Connor Joe, Robert Stephenson on Asian American Heritage

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Model status has snuck up on frontman Connor Joe. But this month, which is celebrated as Asian American and Pacific Islander Heritage Month, there are reminders all around that Joe is setting the table for more than the Rockies.

“Thinking back to my childhood and turning on the TV, I saw a lot of Asian players playing the game, but I learned that they were from places like Japan, Taiwan or Korea – you didn’t see too many Americans of Asian descent,” Joe, of Chinese descent, said. “I grew up in San Diego – a very diverse place with friends from all walks of life, so I never thought twice about it.

“But thinking about it, you can see young Asian American kids turning on the TV and seeing a lot of players who don’t look like them. If they turn on the TV and see me playing, that gives them the inspiration to start. Little League, go out there and have fun. I’m really proud of it.”

Joe is one of two Asian American players in the Rockies.

Rowena, the mother of right-handed relief pitcher Robert Stephenson, is Filipina. Like Joe, Stephenson doesn’t recall seeing many Filipino Americans, although former Giants pitcher Tim Lincecum was prominent during his career. Much like Joe, Stephenson’s heritage was part of the normal diversity when he grew up in Martinez, California. He understands, however, in a time of heightened and highly publicized violence against Asian Americans, that expressing pride in one’s heritage has an impact.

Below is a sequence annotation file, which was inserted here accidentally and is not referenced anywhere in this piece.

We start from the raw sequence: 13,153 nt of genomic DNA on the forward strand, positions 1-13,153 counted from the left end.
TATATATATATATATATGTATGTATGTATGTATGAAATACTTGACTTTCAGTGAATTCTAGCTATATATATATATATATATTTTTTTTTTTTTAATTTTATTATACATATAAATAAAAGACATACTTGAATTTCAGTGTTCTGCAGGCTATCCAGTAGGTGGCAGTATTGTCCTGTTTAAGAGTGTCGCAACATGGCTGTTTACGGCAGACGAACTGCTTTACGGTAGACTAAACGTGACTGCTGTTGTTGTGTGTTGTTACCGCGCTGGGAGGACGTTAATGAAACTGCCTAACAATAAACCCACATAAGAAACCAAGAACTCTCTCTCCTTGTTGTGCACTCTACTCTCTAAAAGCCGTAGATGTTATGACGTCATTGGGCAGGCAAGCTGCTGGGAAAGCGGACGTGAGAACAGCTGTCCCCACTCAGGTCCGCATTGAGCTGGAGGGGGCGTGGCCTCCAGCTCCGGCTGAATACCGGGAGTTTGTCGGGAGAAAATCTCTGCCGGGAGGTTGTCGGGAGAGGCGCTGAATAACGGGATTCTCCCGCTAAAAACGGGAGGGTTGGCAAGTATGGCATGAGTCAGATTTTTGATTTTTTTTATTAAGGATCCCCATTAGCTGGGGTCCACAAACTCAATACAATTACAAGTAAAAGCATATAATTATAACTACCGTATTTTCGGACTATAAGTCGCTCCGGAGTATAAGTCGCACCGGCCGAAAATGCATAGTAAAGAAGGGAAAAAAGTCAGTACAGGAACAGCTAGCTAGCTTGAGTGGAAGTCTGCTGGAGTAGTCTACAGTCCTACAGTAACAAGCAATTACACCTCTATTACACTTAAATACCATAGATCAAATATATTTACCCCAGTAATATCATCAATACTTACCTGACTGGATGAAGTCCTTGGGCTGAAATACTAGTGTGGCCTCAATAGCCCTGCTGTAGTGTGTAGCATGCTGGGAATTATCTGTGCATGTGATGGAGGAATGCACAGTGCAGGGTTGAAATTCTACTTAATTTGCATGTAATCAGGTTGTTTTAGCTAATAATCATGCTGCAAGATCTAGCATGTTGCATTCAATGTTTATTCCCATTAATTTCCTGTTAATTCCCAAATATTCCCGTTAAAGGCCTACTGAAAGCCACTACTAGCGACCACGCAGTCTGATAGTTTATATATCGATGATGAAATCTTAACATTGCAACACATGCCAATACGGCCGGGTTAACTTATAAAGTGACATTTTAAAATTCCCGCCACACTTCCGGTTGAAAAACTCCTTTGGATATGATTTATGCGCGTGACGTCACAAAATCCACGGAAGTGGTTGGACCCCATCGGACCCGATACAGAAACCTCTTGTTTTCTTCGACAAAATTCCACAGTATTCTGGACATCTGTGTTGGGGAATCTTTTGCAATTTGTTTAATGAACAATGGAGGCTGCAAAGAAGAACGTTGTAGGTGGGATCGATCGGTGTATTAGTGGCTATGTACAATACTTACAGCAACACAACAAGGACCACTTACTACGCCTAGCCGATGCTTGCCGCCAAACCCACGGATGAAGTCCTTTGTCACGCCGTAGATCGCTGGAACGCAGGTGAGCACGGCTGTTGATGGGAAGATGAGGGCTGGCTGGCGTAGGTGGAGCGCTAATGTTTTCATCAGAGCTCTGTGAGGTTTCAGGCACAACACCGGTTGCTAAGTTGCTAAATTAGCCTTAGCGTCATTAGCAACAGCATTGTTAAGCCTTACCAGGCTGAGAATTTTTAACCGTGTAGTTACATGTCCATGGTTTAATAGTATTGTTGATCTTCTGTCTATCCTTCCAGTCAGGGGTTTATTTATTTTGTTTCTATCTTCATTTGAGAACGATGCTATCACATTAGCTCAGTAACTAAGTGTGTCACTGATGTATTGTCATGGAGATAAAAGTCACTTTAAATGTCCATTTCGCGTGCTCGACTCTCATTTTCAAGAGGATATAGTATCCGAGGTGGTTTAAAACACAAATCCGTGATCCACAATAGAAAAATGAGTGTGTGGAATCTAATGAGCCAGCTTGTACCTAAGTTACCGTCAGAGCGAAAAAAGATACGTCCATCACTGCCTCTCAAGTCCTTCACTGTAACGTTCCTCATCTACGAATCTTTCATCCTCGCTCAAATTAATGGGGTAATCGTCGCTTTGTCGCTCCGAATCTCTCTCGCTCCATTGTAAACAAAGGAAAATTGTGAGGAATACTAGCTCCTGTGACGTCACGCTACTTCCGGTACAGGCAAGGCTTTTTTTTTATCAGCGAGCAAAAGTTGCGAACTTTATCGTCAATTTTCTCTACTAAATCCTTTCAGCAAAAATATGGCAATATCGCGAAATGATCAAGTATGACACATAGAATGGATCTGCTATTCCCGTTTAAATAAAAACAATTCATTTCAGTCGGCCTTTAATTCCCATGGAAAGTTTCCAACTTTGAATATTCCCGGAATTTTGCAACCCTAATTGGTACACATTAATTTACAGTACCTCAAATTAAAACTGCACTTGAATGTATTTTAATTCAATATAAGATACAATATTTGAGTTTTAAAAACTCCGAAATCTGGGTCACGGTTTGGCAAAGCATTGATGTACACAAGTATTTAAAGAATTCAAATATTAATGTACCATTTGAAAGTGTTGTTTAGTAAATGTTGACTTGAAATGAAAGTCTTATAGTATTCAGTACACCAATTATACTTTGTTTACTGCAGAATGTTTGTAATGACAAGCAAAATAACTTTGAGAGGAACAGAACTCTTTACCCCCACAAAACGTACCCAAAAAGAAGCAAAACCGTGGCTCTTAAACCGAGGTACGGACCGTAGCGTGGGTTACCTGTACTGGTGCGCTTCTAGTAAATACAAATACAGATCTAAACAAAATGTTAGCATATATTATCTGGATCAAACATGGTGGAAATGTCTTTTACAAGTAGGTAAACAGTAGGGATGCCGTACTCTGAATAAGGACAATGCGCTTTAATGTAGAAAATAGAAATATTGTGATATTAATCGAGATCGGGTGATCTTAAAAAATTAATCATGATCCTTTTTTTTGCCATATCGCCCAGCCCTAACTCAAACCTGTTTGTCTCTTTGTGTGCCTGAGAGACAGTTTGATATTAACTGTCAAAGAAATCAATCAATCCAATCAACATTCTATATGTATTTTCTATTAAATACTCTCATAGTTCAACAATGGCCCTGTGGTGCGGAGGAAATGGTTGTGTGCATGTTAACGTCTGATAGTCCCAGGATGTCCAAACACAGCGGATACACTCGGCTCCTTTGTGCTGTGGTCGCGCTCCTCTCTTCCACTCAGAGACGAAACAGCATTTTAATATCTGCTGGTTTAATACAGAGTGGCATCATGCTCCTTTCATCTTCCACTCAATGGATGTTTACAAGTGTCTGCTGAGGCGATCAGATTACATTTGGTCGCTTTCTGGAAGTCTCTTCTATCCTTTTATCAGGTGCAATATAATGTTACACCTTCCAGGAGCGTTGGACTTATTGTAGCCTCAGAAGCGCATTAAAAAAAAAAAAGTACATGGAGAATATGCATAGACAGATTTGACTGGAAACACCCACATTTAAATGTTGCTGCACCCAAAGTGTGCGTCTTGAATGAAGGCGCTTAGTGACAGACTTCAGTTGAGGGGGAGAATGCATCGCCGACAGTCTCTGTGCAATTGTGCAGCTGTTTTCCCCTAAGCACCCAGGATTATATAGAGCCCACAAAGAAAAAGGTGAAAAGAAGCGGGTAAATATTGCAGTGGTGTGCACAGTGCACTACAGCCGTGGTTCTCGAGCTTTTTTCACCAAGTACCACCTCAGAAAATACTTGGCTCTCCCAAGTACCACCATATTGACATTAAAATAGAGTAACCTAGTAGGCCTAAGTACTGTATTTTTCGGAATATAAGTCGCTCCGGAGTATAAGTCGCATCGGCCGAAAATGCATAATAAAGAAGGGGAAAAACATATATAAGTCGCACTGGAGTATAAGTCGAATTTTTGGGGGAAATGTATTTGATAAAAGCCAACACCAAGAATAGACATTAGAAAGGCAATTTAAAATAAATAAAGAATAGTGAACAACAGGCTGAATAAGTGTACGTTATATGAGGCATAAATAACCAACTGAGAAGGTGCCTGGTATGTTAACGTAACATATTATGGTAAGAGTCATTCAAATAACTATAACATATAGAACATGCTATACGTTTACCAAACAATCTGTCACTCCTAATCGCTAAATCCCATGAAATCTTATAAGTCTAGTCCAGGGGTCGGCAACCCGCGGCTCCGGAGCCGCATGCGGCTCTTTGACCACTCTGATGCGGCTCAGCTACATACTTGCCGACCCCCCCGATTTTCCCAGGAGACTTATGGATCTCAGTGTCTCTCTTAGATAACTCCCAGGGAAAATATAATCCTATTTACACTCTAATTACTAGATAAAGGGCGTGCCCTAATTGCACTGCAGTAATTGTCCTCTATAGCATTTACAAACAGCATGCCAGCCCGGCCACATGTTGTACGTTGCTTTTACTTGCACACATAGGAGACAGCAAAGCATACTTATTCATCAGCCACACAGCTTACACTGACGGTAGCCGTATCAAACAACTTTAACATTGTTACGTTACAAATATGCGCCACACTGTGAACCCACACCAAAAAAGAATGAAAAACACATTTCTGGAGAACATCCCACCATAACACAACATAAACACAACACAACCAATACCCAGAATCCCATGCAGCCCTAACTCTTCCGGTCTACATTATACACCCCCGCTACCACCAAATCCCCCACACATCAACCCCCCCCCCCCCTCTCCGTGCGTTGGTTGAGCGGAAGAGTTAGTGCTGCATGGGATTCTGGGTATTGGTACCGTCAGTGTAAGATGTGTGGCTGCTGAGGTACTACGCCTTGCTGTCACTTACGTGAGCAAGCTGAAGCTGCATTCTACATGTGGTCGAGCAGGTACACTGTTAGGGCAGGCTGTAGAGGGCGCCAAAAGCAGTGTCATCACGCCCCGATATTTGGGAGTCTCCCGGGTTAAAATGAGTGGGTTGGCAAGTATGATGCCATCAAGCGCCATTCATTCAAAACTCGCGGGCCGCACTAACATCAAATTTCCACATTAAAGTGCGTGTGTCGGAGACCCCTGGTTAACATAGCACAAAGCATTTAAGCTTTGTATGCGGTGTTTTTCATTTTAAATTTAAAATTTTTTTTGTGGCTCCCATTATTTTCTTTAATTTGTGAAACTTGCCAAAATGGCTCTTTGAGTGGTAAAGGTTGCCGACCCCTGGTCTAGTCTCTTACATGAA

“That’s probably why it’s been talked about a bit more lately, which is sad for that reason,” Stephenson said. “When I was growing up, it was never something that I looked at and thought of as a good or a bad thing. Now it’s pretty cool if someone sees me and sees baseball as an opportunity for them. “

AAPIHM is a great time to inspire origin stories. Joe’s was detailed in a Rockies Magazine article published last season. His grandfather from his father’s side came to the United States in the 1940s with little, then saved money to bring the rest of his family. The grandparents on the maternal side lived in New York. The close-knit family started a dry cleaning business in Connecticut, sold it and moved the family west – where the Joes became restaurateurs in the San Diego area.

Now Joe doesn’t just inspire young players. He lives up to his inspirations.

“I’m very proud of my background and the sacrifices my grandparents made to give us this opportunity,” Joe said. “If I’m not the role model for these kids to look up to, I’m doing my grandparents a disservice.”

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